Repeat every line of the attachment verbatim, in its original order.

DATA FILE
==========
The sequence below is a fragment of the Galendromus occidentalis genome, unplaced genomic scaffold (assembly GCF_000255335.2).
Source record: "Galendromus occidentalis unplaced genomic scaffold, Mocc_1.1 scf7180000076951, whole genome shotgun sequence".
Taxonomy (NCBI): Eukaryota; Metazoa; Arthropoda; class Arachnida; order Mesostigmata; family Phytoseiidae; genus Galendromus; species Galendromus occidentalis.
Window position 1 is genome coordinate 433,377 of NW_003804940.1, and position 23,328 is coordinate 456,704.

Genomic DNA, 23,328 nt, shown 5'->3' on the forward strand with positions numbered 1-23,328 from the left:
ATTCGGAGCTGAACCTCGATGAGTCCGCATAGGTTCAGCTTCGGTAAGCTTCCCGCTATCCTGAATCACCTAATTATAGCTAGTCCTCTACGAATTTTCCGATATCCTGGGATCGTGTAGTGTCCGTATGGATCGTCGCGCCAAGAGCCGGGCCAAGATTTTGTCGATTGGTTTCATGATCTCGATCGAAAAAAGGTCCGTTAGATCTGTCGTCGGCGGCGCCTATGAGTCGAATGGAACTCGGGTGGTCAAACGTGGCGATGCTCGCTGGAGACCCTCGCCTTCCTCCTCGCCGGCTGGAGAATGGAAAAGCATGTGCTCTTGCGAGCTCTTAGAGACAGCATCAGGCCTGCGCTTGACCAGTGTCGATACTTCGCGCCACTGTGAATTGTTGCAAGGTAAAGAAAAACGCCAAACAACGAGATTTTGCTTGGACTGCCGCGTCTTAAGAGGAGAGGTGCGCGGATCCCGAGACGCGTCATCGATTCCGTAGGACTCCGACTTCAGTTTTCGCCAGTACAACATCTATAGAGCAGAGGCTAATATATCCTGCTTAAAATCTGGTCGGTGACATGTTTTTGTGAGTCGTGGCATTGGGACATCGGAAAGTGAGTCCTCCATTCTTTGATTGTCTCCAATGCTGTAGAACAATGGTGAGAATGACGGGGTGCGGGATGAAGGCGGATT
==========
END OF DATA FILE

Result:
The sequence below is a fragment of the Galendromus occidentalis genome, unplaced genomic scaffold (assembly GCF_000255335.2).
Source record: "Galendromus occidentalis unplaced genomic scaffold, Mocc_1.1 scf7180000076951, whole genome shotgun sequence".
Taxonomy (NCBI): Eukaryota; Metazoa; Arthropoda; class Arachnida; order Mesostigmata; family Phytoseiidae; genus Galendromus; species Galendromus occidentalis.
Window position 1 is genome coordinate 433,377 of NW_003804940.1, and position 23,328 is coordinate 456,704.

Genomic DNA, 23,328 nt, shown 5'->3' on the forward strand with positions numbered 1-23,328 from the left:
ATTCGGAGCTGAACCTCGATGAGTCCGCATAGGTTCAGCTTCGGTAAGCTTCCCGCTATCCTGAATCACCTAATTATAGCTAGTCCTCTACGAATTTTCCGATATCCTGGGATCGTGTAGTGTCCGTATGGATCGTCGCGCCAAGAGCCGGGCCAAGATTTTGTCGATTGGTTTCATGATCTCGATCGAAAAAAGGTCCGTTAGATCTGTCGTCGGCGGCGCCTATGAGTCGAATGGAACTCGGGTGGTCAAACGTGGCGATGCTCGCTGGAGACCCTCGCCTTCCTCCTCGCCGGCTGGAGAATGGAAAAGCATGTGCTCTTGCGAGCTCTTAGAGACAGCATCAGGCCTGCGCTTGACCAGTGTCGATACTTCGCGCCACTGTGAATTGTTGCAAGGTAAAGAAAAACGCCAAACAACGAGATTTTGCTTGGACTGCCGCGTCTTAAGAGGAGAGGTGCGCGGATCCCGAGACGCGTCATCGATTCCGTAGGACTCCGACTTCAGTTTTCGCCAGTACAACATCTATAGAGCAGAGGCTAATATATCCTGCTTAAAATCTGGTCGGTGACATGTTTTTGTGAGTCGTGGCATTGGGACATCGGAAAGTGAGTCCTCCATTCTTTGATTGTCTCCAATGCTGTAGAACAATGGTGAGAATGACGGGGTGCGGGATGAAGGCGGATT